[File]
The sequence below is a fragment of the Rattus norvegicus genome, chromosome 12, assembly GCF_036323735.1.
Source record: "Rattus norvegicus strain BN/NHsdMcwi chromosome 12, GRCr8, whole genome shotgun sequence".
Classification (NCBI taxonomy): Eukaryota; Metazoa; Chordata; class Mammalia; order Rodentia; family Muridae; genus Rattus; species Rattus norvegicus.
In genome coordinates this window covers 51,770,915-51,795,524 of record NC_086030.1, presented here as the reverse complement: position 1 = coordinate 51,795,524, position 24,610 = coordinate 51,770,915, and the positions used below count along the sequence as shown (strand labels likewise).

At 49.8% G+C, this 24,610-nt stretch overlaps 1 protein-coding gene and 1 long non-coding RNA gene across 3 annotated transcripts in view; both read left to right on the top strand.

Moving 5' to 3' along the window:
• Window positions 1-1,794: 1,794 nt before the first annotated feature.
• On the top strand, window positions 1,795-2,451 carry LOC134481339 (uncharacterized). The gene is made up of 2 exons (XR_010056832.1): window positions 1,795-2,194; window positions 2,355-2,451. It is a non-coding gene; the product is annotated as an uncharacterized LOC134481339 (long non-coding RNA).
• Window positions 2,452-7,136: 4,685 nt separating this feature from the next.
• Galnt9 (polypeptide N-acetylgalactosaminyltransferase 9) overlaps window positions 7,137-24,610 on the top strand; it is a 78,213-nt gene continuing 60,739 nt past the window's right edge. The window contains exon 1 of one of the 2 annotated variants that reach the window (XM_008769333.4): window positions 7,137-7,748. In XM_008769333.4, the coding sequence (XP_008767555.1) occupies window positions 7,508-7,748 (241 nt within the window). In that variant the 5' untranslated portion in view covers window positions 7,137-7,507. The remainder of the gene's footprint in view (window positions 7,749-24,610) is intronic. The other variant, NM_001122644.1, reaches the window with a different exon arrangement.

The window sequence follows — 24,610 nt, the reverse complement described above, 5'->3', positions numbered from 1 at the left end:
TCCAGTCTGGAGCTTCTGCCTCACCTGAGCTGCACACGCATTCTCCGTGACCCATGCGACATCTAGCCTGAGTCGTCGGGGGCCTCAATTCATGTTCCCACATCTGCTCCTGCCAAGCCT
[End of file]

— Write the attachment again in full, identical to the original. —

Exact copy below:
The sequence below is a fragment of the Rattus norvegicus genome, chromosome 12, assembly GCF_036323735.1.
Source record: "Rattus norvegicus strain BN/NHsdMcwi chromosome 12, GRCr8, whole genome shotgun sequence".
Classification (NCBI taxonomy): Eukaryota; Metazoa; Chordata; class Mammalia; order Rodentia; family Muridae; genus Rattus; species Rattus norvegicus.
In genome coordinates this window covers 51,770,915-51,795,524 of record NC_086030.1, presented here as the reverse complement: position 1 = coordinate 51,795,524, position 24,610 = coordinate 51,770,915, and the positions used below count along the sequence as shown (strand labels likewise).

At 49.8% G+C, this 24,610-nt stretch overlaps 1 protein-coding gene and 1 long non-coding RNA gene across 3 annotated transcripts in view; both read left to right on the top strand.

Moving 5' to 3' along the window:
• Window positions 1-1,794: 1,794 nt before the first annotated feature.
• On the top strand, window positions 1,795-2,451 carry LOC134481339 (uncharacterized). The gene is made up of 2 exons (XR_010056832.1): window positions 1,795-2,194; window positions 2,355-2,451. It is a non-coding gene; the product is annotated as an uncharacterized LOC134481339 (long non-coding RNA).
• Window positions 2,452-7,136: 4,685 nt separating this feature from the next.
• Galnt9 (polypeptide N-acetylgalactosaminyltransferase 9) overlaps window positions 7,137-24,610 on the top strand; it is a 78,213-nt gene continuing 60,739 nt past the window's right edge. The window contains exon 1 of one of the 2 annotated variants that reach the window (XM_008769333.4): window positions 7,137-7,748. In XM_008769333.4, the coding sequence (XP_008767555.1) occupies window positions 7,508-7,748 (241 nt within the window). In that variant the 5' untranslated portion in view covers window positions 7,137-7,507. The remainder of the gene's footprint in view (window positions 7,749-24,610) is intronic. The other variant, NM_001122644.1, reaches the window with a different exon arrangement.

The window sequence follows — 24,610 nt, the reverse complement described above, 5'->3', positions numbered from 1 at the left end:
TCCAGTCTGGAGCTTCTGCCTCACCTGAGCTGCACACGCATTCTCCGTGACCCATGCGACATCTAGCCTGAGTCGTCGGGGGCCTCAATTCATGTTCCCACATCTGCTCCTGCCAAGCCT